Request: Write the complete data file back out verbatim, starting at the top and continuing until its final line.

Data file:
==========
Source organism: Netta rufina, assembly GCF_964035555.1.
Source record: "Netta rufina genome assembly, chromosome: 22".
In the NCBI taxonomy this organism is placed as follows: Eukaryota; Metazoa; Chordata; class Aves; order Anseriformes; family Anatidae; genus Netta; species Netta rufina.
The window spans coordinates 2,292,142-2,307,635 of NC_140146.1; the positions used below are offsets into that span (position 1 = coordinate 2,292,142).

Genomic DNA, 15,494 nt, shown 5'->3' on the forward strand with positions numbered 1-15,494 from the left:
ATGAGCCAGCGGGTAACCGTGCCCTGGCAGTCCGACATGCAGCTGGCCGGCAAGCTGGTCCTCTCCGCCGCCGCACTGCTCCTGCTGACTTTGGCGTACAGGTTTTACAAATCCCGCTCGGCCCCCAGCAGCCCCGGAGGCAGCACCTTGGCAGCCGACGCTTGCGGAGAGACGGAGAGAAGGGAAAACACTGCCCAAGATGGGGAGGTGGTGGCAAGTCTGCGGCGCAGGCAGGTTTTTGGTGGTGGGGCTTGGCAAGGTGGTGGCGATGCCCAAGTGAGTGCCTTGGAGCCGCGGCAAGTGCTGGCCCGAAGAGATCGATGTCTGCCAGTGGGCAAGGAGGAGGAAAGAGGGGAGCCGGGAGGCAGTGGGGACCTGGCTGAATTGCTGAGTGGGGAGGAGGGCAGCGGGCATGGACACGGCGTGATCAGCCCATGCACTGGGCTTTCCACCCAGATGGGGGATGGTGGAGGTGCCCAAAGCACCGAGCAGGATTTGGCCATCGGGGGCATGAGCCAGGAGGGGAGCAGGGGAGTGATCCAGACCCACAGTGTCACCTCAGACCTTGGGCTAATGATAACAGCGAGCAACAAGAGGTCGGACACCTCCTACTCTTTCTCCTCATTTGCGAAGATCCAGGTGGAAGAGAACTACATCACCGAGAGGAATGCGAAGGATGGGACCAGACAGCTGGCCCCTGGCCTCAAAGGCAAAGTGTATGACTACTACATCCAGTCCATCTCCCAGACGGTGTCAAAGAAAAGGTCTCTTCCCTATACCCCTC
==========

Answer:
Source organism: Netta rufina, assembly GCF_964035555.1.
Source record: "Netta rufina genome assembly, chromosome: 22".
In the NCBI taxonomy this organism is placed as follows: Eukaryota; Metazoa; Chordata; class Aves; order Anseriformes; family Anatidae; genus Netta; species Netta rufina.
The window spans coordinates 2,292,142-2,307,635 of NC_140146.1; the positions used below are offsets into that span (position 1 = coordinate 2,292,142).

Genomic DNA, 15,494 nt, shown 5'->3' on the forward strand with positions numbered 1-15,494 from the left:
ATGAGCCAGCGGGTAACCGTGCCCTGGCAGTCCGACATGCAGCTGGCCGGCAAGCTGGTCCTCTCCGCCGCCGCACTGCTCCTGCTGACTTTGGCGTACAGGTTTTACAAATCCCGCTCGGCCCCCAGCAGCCCCGGAGGCAGCACCTTGGCAGCCGACGCTTGCGGAGAGACGGAGAGAAGGGAAAACACTGCCCAAGATGGGGAGGTGGTGGCAAGTCTGCGGCGCAGGCAGGTTTTTGGTGGTGGGGCTTGGCAAGGTGGTGGCGATGCCCAAGTGAGTGCCTTGGAGCCGCGGCAAGTGCTGGCCCGAAGAGATCGATGTCTGCCAGTGGGCAAGGAGGAGGAAAGAGGGGAGCCGGGAGGCAGTGGGGACCTGGCTGAATTGCTGAGTGGGGAGGAGGGCAGCGGGCATGGACACGGCGTGATCAGCCCATGCACTGGGCTTTCCACCCAGATGGGGGATGGTGGAGGTGCCCAAAGCACCGAGCAGGATTTGGCCATCGGGGGCATGAGCCAGGAGGGGAGCAGGGGAGTGATCCAGACCCACAGTGTCACCTCAGACCTTGGGCTAATGATAACAGCGAGCAACAAGAGGTCGGACACCTCCTACTCTTTCTCCTCATTTGCGAAGATCCAGGTGGAAGAGAACTACATCACCGAGAGGAATGCGAAGGATGGGACCAGACAGCTGGCCCCTGGCCTCAAAGGCAAAGTGTATGACTACTACATCCAGTCCATCTCCCAGACGGTGTCAAAGAAAAGGTCTCTTCCCTATACCCCTC